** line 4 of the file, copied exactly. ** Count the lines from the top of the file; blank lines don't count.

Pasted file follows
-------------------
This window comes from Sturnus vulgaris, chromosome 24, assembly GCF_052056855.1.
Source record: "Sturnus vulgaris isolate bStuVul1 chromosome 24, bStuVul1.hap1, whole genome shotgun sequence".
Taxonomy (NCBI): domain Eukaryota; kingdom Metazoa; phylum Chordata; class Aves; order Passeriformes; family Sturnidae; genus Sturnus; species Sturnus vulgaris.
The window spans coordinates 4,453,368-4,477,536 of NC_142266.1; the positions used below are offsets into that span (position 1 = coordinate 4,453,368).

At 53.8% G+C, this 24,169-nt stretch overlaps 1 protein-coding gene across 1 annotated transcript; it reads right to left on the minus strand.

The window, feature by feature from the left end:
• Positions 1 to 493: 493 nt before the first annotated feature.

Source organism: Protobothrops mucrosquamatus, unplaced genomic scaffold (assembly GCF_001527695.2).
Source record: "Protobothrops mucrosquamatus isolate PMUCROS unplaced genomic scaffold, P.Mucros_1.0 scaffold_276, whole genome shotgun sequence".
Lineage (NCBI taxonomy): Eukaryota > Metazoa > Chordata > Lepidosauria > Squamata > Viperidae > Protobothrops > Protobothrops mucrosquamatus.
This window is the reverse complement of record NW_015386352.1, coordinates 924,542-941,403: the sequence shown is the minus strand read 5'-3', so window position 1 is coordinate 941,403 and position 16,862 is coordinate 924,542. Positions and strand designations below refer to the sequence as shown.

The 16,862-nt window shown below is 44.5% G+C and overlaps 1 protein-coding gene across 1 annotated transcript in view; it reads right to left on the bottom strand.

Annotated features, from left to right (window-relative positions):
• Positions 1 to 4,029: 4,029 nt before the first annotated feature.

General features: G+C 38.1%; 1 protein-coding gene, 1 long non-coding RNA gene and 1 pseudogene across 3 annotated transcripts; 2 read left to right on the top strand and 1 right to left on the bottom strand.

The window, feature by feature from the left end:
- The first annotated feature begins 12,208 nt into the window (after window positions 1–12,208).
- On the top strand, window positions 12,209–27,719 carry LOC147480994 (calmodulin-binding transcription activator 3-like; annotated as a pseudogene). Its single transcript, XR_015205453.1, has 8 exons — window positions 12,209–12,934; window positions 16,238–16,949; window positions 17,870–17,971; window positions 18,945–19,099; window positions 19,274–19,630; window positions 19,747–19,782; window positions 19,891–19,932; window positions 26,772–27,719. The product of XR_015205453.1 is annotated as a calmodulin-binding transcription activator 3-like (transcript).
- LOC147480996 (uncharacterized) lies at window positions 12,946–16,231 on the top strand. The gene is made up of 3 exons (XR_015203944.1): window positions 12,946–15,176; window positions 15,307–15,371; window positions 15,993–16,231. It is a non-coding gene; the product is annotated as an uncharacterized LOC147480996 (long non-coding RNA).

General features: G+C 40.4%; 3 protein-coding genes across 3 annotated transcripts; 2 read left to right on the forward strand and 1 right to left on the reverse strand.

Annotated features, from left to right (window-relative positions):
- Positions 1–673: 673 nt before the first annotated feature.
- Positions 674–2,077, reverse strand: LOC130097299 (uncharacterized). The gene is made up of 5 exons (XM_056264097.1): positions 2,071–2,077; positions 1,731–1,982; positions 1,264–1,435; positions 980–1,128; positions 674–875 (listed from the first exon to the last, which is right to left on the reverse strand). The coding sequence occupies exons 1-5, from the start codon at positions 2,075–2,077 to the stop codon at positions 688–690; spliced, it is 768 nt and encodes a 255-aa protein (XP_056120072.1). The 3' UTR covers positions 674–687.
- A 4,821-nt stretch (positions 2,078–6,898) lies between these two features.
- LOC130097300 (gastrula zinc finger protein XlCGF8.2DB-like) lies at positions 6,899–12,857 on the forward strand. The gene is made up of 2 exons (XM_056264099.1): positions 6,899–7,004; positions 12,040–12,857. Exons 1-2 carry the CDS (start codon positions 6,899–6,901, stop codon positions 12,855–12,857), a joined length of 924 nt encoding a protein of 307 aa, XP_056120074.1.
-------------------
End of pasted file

The window spans coordinates 4,453,368-4,477,536 of NC_142266.1; the positions used below are offsets into that span (position 1 = coordinate 4,453,368).